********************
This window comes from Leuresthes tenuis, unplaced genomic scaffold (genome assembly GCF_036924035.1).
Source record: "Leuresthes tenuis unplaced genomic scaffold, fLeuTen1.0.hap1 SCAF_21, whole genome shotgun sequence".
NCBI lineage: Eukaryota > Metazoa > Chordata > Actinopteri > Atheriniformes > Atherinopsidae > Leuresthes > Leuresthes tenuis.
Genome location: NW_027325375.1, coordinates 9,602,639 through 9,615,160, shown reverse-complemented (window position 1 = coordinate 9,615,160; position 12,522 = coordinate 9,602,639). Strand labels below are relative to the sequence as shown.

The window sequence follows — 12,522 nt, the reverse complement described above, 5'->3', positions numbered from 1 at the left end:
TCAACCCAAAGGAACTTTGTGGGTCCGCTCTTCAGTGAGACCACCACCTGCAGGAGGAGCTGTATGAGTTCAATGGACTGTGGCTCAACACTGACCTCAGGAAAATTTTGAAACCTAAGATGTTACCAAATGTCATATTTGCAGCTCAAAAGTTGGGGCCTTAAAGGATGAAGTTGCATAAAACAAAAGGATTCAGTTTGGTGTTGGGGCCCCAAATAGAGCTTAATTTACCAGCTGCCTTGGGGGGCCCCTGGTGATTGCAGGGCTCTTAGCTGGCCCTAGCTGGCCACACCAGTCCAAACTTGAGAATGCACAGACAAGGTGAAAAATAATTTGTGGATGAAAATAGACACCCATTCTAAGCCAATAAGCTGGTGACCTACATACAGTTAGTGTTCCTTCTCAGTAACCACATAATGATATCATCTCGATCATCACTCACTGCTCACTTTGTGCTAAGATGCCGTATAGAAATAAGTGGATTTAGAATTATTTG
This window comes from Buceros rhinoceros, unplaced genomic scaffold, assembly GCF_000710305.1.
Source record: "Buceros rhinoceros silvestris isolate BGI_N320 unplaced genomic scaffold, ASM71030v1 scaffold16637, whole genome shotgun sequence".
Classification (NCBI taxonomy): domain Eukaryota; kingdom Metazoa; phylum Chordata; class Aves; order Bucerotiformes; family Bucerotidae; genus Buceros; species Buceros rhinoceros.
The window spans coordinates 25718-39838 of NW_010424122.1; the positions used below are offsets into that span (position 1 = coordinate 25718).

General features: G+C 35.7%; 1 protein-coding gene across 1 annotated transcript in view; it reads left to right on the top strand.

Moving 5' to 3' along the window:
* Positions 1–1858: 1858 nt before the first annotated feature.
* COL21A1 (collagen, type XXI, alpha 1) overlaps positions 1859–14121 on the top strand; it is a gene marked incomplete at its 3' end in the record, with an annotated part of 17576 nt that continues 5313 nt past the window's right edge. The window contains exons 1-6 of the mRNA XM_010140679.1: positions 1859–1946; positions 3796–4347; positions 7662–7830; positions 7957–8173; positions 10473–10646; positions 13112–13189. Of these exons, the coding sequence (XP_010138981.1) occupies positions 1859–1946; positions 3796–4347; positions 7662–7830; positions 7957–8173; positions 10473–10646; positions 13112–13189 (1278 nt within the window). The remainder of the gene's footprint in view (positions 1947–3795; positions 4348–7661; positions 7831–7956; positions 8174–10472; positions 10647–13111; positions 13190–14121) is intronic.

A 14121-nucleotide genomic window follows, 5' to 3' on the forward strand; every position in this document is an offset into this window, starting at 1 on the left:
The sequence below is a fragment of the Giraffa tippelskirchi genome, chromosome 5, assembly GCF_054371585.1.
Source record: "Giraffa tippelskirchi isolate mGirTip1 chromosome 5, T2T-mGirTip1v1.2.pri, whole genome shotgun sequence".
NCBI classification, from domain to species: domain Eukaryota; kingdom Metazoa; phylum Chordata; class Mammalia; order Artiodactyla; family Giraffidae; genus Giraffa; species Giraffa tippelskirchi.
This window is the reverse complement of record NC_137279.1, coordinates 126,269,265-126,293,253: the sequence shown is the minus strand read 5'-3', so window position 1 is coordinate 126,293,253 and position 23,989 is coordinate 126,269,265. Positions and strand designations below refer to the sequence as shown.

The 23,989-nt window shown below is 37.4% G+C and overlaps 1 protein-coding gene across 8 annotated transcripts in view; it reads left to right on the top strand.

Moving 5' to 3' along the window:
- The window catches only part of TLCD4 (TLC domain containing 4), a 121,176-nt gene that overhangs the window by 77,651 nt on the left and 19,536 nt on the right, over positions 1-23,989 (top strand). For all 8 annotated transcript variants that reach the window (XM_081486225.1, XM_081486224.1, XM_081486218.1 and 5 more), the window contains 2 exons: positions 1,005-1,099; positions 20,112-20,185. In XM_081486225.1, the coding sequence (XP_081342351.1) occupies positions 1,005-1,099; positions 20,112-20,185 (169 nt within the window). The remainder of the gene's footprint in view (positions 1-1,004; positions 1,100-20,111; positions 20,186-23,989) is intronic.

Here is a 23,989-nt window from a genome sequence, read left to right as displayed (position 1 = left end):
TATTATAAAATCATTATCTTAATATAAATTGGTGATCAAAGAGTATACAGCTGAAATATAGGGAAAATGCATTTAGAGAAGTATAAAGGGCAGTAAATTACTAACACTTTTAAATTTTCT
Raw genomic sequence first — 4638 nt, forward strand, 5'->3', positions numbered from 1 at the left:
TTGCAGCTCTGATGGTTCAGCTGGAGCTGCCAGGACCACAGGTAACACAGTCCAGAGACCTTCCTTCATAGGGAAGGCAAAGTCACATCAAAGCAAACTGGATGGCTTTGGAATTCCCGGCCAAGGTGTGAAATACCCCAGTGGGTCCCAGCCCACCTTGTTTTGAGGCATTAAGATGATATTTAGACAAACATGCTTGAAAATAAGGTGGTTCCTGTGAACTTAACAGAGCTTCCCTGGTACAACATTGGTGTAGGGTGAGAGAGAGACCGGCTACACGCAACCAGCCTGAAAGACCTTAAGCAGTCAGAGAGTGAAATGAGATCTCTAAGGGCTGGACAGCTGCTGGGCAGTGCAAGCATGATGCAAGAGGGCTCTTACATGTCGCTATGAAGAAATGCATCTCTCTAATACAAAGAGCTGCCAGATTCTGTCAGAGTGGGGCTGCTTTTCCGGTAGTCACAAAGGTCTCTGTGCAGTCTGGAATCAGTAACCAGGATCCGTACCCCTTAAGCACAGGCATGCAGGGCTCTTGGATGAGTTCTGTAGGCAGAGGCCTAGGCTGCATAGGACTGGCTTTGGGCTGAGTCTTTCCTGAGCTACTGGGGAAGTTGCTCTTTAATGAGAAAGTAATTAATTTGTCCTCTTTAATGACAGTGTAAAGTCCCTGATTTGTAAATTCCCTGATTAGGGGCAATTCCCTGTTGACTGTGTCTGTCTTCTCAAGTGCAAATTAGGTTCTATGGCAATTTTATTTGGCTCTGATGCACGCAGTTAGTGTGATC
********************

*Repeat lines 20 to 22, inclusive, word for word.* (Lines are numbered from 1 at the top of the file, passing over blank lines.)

The 23,989-nt window shown below is 37.4% G+C and overlaps 1 protein-coding gene across 8 annotated transcripts in view; it reads left to right on the top strand.

Moving 5' to 3' along the window:
- The window catches only part of TLCD4 (TLC domain containing 4), a 121,176-nt gene that overhangs the window by 77,651 nt on the left and 19,536 nt on the right, over positions 1-23,989 (top strand). For all 8 annotated transcript variants that reach the window (XM_081486225.1, XM_081486224.1, XM_081486218.1 and 5 more), the window contains 2 exons: positions 1,005-1,099; positions 20,112-20,185. In XM_081486225.1, the coding sequence (XP_081342351.1) occupies positions 1,005-1,099; positions 20,112-20,185 (169 nt within the window). The remainder of the gene's footprint in view (positions 1-1,004; positions 1,100-20,111; positions 20,186-23,989) is intronic.